Inevitably‚ all of us end up in a situation where we feel like someone or something is putting pressure on us to produce what we cannot or should not be producing. Sometimes it just May be a matter season or timing. Either way‚ you end up feeling like you’re supposed to make the impossible happen. If you only succeeded‚ you feel like your faith and being “on the same page” with God will be validated and you’ll be vindicated.
Jesus faced this pressure from the beginning of his public ministry through the very end of his life.
Thankfully‚ he never gave in to the human weakness of proving himself and always moved out of obedience. I hate to break your idealistic religious idea of who Jesus was but the fact is there is no claim in the New Testament that he healed all the blind and all the deaf in Israel. He healed all those who came to him and who had faith he would. He didn’t raise all the dead. He didn’t feed all the hungry and he didn’t try to be friends with everyone.
Thus Jesus left a pattern for all his disciples of all ages – commit yourself to live a life of obedience to the Father and meet as many needs you can through His grace‚ not outside of it.
In addition‚ others in the Bible‚ as well as in history have proven the same. Greatness is the ability to stand on a principle and a value you know is fundamental to who you are.
So let me ask you – are you falling into the pitfall of trying to produce something that will meet your temporary need (or desire) or the need and desire of people you care about‚ outside of God’s grace (ability) in your life?
To complicate matters‚ not everyone is tempted to turn bread into stones for selfish reasons. Sometimes the reasons and the motives are good. And yet‚ in God’s timing‚ good might become bad.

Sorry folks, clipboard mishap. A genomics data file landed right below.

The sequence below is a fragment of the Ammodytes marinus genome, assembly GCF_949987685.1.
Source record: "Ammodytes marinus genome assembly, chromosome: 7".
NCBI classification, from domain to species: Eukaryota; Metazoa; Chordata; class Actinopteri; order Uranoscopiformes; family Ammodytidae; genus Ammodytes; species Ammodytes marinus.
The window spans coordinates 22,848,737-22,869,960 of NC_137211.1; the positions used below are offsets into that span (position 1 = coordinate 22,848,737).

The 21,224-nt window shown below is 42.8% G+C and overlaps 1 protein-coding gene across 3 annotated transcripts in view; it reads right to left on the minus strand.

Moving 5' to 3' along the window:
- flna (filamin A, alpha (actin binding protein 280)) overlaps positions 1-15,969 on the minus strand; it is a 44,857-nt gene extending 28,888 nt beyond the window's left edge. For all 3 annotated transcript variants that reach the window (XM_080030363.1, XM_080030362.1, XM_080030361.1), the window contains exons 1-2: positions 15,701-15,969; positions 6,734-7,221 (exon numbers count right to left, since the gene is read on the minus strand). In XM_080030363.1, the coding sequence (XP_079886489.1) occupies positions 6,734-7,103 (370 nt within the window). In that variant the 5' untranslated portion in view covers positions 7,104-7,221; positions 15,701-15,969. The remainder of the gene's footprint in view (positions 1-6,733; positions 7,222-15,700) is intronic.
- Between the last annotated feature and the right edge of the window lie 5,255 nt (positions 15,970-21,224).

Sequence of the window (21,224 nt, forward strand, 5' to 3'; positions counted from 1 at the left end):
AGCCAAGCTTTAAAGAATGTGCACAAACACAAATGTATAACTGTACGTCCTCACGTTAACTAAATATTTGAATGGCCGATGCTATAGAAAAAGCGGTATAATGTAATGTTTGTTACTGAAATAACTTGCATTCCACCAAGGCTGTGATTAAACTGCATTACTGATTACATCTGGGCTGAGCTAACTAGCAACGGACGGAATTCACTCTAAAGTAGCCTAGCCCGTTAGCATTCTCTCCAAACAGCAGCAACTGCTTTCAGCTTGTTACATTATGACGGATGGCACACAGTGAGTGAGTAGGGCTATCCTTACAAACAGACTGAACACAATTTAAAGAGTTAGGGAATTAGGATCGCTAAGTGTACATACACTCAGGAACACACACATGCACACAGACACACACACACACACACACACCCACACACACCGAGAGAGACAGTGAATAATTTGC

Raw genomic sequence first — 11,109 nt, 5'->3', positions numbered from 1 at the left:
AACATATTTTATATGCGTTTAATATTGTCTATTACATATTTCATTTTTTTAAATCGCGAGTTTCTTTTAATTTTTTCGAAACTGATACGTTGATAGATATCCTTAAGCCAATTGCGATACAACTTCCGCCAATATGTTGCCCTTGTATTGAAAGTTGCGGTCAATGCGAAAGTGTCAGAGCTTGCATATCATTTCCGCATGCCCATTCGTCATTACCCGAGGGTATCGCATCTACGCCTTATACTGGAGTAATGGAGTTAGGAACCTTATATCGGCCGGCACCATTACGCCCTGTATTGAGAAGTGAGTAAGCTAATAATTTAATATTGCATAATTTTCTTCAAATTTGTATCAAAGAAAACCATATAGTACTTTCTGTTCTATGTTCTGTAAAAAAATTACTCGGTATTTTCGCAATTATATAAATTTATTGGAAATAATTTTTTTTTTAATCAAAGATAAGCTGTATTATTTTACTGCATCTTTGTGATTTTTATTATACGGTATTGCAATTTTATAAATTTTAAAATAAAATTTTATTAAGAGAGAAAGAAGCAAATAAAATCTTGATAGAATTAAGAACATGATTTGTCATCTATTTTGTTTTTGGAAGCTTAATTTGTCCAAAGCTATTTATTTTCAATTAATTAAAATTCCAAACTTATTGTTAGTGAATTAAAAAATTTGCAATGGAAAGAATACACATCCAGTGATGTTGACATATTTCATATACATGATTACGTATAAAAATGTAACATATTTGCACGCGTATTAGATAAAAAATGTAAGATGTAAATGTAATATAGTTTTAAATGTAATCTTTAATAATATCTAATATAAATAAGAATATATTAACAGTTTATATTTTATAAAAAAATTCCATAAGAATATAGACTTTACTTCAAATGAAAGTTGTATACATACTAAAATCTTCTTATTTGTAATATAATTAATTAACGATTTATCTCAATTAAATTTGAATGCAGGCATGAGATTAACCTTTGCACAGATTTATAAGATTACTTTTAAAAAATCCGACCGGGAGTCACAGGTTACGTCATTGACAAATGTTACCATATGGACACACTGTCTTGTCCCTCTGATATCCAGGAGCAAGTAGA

Just what are the consequences of falling into such a pitfall? Why do we do it? Can we ever beat this syndrome?
There are three ways this works and by clearly defining them‚ I’m hoping we can all be encouraged to emerge as overcomers.
- Demonic interferences
- People’s expectations
- Our own expectations and ideas
Even though I listed them in this order‚ if we examine the life of Jesus‚ Paul and other heroes of the faith‚ the sequence is actually turned around.
- The pitfall of trying to produce something or be someone as a result of our own ideas and expectations.
As we look at the life of Jesus‚ it might appear that the demonic interferences (the temptation in the Judean wilderness) are first in line and importance. When it comes to the period of time after Jesus was released into his public ministry‚ that’s true. But the reality is that Jesus was always the Son of God and he probably knew it from early on. He had to humble himself for years‚ being just a carpenter’s son‚ while other‚ far less qualified rabbi were roaming the land. He had to die to himself in order to remain true to himself for quite a long time. We know from the Gospel record that already at 1’ years old‚ he exhibited extraordinary qualities unnatural for a child in this age.
Thus‚ it’s safe to assume that the first challenge we have in discovering who we are and what we’re to produce in life and what not to produce‚ is our own self.
The soul was created to imagine and to come up with ideas. This was meant to be a good thing‚ coupled with the drive God put in mankind to take over the earth (see Gen. 1:26-28). But it can be a dangerous mix‚ given the fallen nature of man.
Our soul produces all kinds of ideas‚ thoughts‚ wishes and desires. And as one friend said few years ago “I seem to always be the main character in the movie of my life.” How true! Most of us perceive reality through the prism of “me” rather than discovering the essence of a matter for what it is really.
The answer to this problem is called “dying to self” and there’s a lot the Bible has to say about that. It’s the decision we must make as believers not to trust our own emotions and ideas‚ knowing they can be nothing more than just that – ideas and emotions that pass with the passing of a day‚ week or a month. The way we die to ourselves is by going to the cross of Jesus and leaving at the cross what belongs there – the aspirations and ideas of our carnal ego.